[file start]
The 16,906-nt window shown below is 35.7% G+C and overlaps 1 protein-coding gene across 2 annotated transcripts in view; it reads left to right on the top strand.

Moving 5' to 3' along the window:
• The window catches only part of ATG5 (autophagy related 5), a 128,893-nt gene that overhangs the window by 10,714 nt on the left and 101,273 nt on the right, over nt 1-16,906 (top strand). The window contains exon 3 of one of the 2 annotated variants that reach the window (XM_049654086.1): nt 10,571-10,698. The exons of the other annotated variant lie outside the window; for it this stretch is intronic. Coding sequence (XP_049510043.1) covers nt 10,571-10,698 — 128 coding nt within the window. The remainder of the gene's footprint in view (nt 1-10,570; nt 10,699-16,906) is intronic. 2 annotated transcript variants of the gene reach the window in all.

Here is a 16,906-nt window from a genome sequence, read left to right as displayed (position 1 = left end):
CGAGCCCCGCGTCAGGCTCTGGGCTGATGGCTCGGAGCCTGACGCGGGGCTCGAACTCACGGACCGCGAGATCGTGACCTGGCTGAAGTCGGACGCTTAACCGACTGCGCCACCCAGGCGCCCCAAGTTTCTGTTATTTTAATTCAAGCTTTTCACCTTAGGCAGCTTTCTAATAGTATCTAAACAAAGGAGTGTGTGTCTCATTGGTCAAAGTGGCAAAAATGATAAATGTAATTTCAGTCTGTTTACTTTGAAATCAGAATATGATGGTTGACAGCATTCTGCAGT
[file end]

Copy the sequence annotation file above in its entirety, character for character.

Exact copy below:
The 16,906-nt window shown below is 35.7% G+C and overlaps 1 protein-coding gene across 2 annotated transcripts in view; it reads left to right on the top strand.

Moving 5' to 3' along the window:
• The window catches only part of ATG5 (autophagy related 5), a 128,893-nt gene that overhangs the window by 10,714 nt on the left and 101,273 nt on the right, over nt 1-16,906 (top strand). The window contains exon 3 of one of the 2 annotated variants that reach the window (XM_049654086.1): nt 10,571-10,698. The exons of the other annotated variant lie outside the window; for it this stretch is intronic. Coding sequence (XP_049510043.1) covers nt 10,571-10,698 — 128 coding nt within the window. The remainder of the gene's footprint in view (nt 1-10,570; nt 10,699-16,906) is intronic. 2 annotated transcript variants of the gene reach the window in all.

Here is a 16,906-nt window from a genome sequence, read left to right as displayed (position 1 = left end):
CGAGCCCCGCGTCAGGCTCTGGGCTGATGGCTCGGAGCCTGACGCGGGGCTCGAACTCACGGACCGCGAGATCGTGACCTGGCTGAAGTCGGACGCTTAACCGACTGCGCCACCCAGGCGCCCCAAGTTTCTGTTATTTTAATTCAAGCTTTTCACCTTAGGCAGCTTTCTAATAGTATCTAAACAAAGGAGTGTGTGTCTCATTGGTCAAAGTGGCAAAAATGATAAATGTAATTTCAGTCTGTTTACTTTGAAATCAGAATATGATGGTTGACAGCATTCTGCAGT